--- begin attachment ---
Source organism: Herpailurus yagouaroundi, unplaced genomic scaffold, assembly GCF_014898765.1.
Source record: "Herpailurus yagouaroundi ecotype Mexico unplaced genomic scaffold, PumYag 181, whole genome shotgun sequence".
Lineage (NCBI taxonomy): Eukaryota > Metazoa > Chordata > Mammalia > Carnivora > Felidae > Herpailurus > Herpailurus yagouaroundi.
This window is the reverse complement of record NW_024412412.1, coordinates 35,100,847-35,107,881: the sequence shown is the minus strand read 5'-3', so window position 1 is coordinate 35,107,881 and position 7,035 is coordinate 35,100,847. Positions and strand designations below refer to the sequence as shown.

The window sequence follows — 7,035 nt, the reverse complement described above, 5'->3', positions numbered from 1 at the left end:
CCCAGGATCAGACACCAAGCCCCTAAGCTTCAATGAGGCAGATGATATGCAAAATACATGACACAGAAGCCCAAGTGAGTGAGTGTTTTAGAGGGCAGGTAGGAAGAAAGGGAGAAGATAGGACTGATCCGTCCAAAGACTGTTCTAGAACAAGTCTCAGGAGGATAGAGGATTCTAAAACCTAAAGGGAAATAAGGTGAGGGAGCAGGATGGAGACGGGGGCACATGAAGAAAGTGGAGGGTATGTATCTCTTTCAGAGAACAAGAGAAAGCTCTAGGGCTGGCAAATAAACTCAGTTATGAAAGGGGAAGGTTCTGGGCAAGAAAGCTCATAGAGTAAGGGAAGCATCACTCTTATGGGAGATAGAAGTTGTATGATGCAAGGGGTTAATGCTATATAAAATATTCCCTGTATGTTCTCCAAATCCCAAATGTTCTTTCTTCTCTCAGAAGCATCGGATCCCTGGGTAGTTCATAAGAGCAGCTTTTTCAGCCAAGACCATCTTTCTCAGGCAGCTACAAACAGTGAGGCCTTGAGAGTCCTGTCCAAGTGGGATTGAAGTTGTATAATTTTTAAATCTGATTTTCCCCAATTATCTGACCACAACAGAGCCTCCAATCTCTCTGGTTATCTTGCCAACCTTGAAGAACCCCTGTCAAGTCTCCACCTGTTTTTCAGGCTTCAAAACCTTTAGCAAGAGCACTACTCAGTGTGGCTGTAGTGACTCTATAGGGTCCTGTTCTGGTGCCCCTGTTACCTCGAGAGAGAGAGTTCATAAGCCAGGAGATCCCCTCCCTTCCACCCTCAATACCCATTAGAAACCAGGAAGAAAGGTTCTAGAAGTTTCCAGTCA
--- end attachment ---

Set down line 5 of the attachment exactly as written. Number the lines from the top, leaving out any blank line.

The window sequence follows — 7,035 nt, the reverse complement described above, 5'->3', positions numbered from 1 at the left end: